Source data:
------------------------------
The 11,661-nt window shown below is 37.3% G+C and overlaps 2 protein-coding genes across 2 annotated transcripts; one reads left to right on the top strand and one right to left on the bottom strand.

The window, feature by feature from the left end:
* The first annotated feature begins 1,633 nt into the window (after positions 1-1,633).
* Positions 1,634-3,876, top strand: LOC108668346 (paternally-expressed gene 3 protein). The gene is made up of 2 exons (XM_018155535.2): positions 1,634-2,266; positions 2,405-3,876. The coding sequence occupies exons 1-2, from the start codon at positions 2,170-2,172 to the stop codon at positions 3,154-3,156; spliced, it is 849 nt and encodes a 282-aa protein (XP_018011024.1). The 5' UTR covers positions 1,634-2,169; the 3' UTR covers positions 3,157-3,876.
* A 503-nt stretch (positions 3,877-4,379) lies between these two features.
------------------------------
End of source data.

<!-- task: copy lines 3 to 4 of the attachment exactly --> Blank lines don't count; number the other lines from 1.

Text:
* The first annotated feature begins 1,633 nt into the window (after positions 1-1,633).
* Positions 1,634-3,876, top strand: LOC108668346 (paternally-expressed gene 3 protein). The gene is made up of 2 exons (XM_018155535.2): positions 1,634-2,266; positions 2,405-3,876. The coding sequence occupies exons 1-2, from the start codon at positions 2,170-2,172 to the stop codon at positions 3,154-3,156; spliced, it is 849 nt and encodes a 282-aa protein (XP_018011024.1). The 5' UTR covers positions 1,634-2,169; the 3' UTR covers positions 3,157-3,876.